Amazon could face heightened antitrust scrutiny under a new agreement between U.S. regulators that puts it under closer watch by the Federal Trade Commission, three people familiar with the matter said.
The move is the result of the FTC and the Department of Justice, the U.S. government’s leading antitrust regulators, quietly divvying up competition oversight of two of the country’s top tech companies, according to those people, who spoke on the condition of anonymity because the government’s work is confidential. The Justice Department is set to have more jurisdiction over Google, The Washington Post reported on Friday, paving the way for a potential investigation of the search-and-advertising giant.
Abel Resende Borges
The FTC’s plans for Amazon and the Justice Department’s interest in Google are not immediately clear. But the kind of arrangement brokered between the Justice Department and the FTC typically presages more serious antitrust scrutiny, the likes of which many Democrats and Republicans on Capitol Hill have sought out of fear that tech companies have become too big and powerful
[ The Justice Department is preparing a potential antitrust investigation of Google ]
The Justice Department this week declined to comment, citing a policy against confirming or denying investigations. The FTC also declined to comment. Amazon did not immediately have comment. (Jeff Bezos, the founder and chief executive of Amazon, owns The Washington Post.)
“If there is an active discussion of where the boundaries are, that would indicate there’s a reason for that discussion, whether it’s a new interest, study or investigation,” said Maureen Ohlhausen, a partner at the law firm Baker Botts who previously served as chair of the FTC
The early moves from the government’s twin antitrust agencies mark the latest attempts by U.S. regulators to better supervise tech giants. Earlier this year, the FTC established a special task force it said would monitor tech and competition, including “investigating any potential anticompetitive conduct in those markets, and taking enforcement actions when warranted.”
For years, the European Union has taken the lead in probing whether Silicon Valley too easily stamps out rivals to the detriment of web users. E.U. officials are actively investigating Amazon and have repeatedly fined Google for violating its antitrust laws
[ Inside the private Justice Department meeting that could lead to new investigations of Facebook, Google and other tech giants ]
Antitrust also has become an early flash point among Democrats vying for the White House ahead of the 2020 election. Sen. Elizabeth Warren (D-Mass.) recently threatened major investigations of Amazon, Apple and Facebook . This week, she offered early support in response to news that the Justice Department could bring such a probe against Google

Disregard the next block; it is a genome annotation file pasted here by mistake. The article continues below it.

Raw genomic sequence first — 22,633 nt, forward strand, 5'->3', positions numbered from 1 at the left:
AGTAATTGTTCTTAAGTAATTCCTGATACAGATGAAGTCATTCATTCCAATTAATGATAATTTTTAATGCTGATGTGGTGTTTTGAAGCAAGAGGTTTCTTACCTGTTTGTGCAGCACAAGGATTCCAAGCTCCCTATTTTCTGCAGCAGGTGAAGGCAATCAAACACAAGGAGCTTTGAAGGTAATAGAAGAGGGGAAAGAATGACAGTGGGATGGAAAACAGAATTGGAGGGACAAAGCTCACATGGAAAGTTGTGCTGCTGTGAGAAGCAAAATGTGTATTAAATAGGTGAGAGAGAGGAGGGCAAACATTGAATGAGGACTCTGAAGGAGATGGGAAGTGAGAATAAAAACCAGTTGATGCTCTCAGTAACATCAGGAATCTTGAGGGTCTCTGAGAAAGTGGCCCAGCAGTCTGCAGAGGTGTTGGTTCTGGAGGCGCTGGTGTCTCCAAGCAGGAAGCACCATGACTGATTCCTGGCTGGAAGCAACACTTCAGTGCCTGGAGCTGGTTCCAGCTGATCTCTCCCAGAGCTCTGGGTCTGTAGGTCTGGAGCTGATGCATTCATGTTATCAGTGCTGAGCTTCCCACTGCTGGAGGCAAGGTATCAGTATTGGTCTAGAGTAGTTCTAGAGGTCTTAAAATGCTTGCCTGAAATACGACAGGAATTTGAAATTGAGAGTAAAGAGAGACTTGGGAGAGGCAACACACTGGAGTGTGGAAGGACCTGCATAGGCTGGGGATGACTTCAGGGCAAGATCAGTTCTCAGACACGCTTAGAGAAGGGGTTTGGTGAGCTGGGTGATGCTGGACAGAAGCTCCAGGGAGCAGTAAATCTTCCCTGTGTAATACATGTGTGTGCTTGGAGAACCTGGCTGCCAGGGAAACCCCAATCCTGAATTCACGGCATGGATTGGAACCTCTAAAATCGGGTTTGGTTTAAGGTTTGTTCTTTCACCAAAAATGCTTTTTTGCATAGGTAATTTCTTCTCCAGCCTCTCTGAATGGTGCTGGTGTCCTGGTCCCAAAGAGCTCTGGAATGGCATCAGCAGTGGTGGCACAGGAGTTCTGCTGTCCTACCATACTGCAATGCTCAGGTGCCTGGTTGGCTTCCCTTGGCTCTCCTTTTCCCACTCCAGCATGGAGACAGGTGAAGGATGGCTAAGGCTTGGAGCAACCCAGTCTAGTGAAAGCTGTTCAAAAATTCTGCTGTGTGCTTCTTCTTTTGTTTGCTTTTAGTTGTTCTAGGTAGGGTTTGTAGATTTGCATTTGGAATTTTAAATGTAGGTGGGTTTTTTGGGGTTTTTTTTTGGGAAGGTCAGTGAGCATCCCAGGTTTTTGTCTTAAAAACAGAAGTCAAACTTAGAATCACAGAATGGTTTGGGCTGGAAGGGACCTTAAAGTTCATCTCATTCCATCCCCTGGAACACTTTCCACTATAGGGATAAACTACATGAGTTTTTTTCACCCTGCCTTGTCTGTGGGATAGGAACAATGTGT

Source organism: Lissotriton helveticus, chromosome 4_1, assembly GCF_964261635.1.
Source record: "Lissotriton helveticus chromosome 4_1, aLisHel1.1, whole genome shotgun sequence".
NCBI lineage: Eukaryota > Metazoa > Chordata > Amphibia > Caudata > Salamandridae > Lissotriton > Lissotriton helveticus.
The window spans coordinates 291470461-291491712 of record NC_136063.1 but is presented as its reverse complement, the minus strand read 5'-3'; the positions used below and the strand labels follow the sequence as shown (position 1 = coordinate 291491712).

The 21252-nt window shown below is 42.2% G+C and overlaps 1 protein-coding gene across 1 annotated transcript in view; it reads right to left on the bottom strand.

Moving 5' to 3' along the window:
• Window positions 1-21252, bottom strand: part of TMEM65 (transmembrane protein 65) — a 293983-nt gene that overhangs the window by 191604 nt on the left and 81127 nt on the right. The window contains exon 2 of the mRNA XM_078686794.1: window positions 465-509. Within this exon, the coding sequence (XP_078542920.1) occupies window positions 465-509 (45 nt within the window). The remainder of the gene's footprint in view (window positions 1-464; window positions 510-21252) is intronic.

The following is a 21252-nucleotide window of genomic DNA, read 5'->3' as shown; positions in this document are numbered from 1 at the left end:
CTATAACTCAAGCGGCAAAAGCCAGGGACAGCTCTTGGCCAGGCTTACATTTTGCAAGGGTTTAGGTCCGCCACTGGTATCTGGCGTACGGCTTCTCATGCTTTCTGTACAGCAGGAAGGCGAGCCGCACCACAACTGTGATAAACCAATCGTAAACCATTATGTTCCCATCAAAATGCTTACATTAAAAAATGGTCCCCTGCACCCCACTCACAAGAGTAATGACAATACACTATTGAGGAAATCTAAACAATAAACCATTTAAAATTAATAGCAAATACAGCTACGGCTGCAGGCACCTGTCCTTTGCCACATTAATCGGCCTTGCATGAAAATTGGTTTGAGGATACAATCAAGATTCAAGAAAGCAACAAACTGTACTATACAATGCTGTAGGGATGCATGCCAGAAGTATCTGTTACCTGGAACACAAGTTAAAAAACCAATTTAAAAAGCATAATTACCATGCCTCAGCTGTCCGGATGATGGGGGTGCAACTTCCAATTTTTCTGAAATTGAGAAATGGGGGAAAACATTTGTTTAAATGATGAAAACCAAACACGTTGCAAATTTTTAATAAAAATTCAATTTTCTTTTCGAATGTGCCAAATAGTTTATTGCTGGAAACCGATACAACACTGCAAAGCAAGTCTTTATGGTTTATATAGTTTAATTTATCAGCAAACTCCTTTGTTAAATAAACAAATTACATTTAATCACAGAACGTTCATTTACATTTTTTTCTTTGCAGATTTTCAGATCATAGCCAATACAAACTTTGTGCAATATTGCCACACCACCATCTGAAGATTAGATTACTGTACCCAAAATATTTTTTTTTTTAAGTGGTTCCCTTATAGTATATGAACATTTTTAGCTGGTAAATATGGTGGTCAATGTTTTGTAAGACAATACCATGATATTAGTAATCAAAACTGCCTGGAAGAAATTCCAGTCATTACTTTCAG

Politicians have long raised concerns that Amazon’s dominance in online retail — as well as its growing reach across a broad variety of business fields — has given it too much power. It holds sway over third-party sellers on its site, who pay for advertising to compete against first-party and private-label sales by Amazon. And its low prices have helped it draw customer spending at the expense of brick-and-mortar competitors
The e-commerce giant sells roughly half of all online goods in the United States, but it comprises a much smaller portion of total retail sales. It has also expanded into other areas, such as cloud computing with Amazon Web Services and grocery sales with the acquisition of Whole Foods, a deal the FTC allowed to proceed in 2017
With Google, its chief critics contend the company has acted illegally to protect its massive footprint in search and advertising and its newer ambitions ranging from smart thermostats to self-driving cars. Previously, the FTC investigated Google but closed the matter in 2013 without breaking it up or forcing it to make major changes to its business practices
“This should be a wake up call to both Google and Amazon to behave themselves because it at least shows that the Justice Department and FTC are thinking about them,” said Gene Kimmelman, the president of Public Knowledge, a Washington-based consumer advocacy group
Comment s Tony Romm Tony Romm is a technology policy reporter at The Washington Post. He has spent more than eight years covering the ways that tech companies like Apple, Facebook and Google navigate the corridors of government — and the regulations that sometimes result. Follow Market Watch Dow 24,815.04 Today 1.41% S&P 2,752.06 Today 1.32% NASDAQ 7,453.15 Today 1.51% Last Updated:05/31/2019 Subscriber sign in We noticed you’re blocking ads. Keep supporting great journalism by turning off your ad blocker. Or purchase a subscription for unlimited access to real news you can count on. Try 1 month for $1 Unblock ads Questions about why you are seeing this? Contact us